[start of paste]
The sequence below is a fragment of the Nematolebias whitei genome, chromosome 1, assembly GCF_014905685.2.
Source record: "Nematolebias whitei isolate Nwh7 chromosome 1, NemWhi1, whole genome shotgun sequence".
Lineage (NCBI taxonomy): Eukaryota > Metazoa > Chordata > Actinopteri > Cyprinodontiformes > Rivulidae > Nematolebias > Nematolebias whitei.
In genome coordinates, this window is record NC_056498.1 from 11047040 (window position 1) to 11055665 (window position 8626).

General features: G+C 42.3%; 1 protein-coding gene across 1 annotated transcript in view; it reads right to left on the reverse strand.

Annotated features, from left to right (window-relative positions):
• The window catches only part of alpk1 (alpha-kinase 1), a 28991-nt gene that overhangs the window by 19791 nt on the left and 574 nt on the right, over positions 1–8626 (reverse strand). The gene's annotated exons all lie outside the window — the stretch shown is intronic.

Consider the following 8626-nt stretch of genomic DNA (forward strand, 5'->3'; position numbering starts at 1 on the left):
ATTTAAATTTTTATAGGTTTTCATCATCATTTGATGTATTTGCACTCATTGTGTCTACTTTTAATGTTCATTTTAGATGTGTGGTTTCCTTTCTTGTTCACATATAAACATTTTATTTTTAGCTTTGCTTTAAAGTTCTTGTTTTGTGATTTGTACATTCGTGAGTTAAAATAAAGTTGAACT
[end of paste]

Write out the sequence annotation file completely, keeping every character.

The sequence below is a fragment of the Nematolebias whitei genome, chromosome 1, assembly GCF_014905685.2.
Source record: "Nematolebias whitei isolate Nwh7 chromosome 1, NemWhi1, whole genome shotgun sequence".
Lineage (NCBI taxonomy): Eukaryota > Metazoa > Chordata > Actinopteri > Cyprinodontiformes > Rivulidae > Nematolebias > Nematolebias whitei.
In genome coordinates, this window is record NC_056498.1 from 11047040 (window position 1) to 11055665 (window position 8626).

General features: G+C 42.3%; 1 protein-coding gene across 1 annotated transcript in view; it reads right to left on the reverse strand.

Annotated features, from left to right (window-relative positions):
• The window catches only part of alpk1 (alpha-kinase 1), a 28991-nt gene that overhangs the window by 19791 nt on the left and 574 nt on the right, over positions 1–8626 (reverse strand). The gene's annotated exons all lie outside the window — the stretch shown is intronic.

Consider the following 8626-nt stretch of genomic DNA (forward strand, 5'->3'; position numbering starts at 1 on the left):
ATTTAAATTTTTATAGGTTTTCATCATCATTTGATGTATTTGCACTCATTGTGTCTACTTTTAATGTTCATTTTAGATGTGTGGTTTCCTTTCTTGTTCACATATAAACATTTTATTTTTAGCTTTGCTTTAAAGTTCTTGTTTTGTGATTTGTACATTCGTGAGTTAAAATAAAGTTGAACT